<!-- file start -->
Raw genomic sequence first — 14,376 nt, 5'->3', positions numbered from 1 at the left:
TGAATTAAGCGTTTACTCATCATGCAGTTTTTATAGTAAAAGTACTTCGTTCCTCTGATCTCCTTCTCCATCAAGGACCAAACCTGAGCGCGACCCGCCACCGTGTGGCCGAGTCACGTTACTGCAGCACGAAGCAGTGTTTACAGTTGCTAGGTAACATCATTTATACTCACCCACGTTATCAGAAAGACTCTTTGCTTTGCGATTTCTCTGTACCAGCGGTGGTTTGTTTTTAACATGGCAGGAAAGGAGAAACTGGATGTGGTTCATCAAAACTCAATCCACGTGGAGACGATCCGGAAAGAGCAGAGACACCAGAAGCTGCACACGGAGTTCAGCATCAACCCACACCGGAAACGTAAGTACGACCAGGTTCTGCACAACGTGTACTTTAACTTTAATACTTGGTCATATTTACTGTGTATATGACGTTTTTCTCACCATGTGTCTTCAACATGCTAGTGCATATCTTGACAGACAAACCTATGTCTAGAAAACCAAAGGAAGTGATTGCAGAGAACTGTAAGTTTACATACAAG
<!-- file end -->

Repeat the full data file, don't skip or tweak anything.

Raw genomic sequence first — 14,376 nt, 5'->3', positions numbered from 1 at the left:
TGAATTAAGCGTTTACTCATCATGCAGTTTTTATAGTAAAAGTACTTCGTTCCTCTGATCTCCTTCTCCATCAAGGACCAAACCTGAGCGCGACCCGCCACCGTGTGGCCGAGTCACGTTACTGCAGCACGAAGCAGTGTTTACAGTTGCTAGGTAACATCATTTATACTCACCCACGTTATCAGAAAGACTCTTTGCTTTGCGATTTCTCTGTACCAGCGGTGGTTTGTTTTTAACATGGCAGGAAAGGAGAAACTGGATGTGGTTCATCAAAACTCAATCCACGTGGAGACGATCCGGAAAGAGCAGAGACACCAGAAGCTGCACACGGAGTTCAGCATCAACCCACACCGGAAACGTAAGTACGACCAGGTTCTGCACAACGTGTACTTTAACTTTAATACTTGGTCATATTTACTGTGTATATGACGTTTTTCTCACCATGTGTCTTCAACATGCTAGTGCATATCTTGACAGACAAACCTATGTCTAGAAAACCAAAGGAAGTGATTGCAGAGAACTGTAAGTTTACATACAAG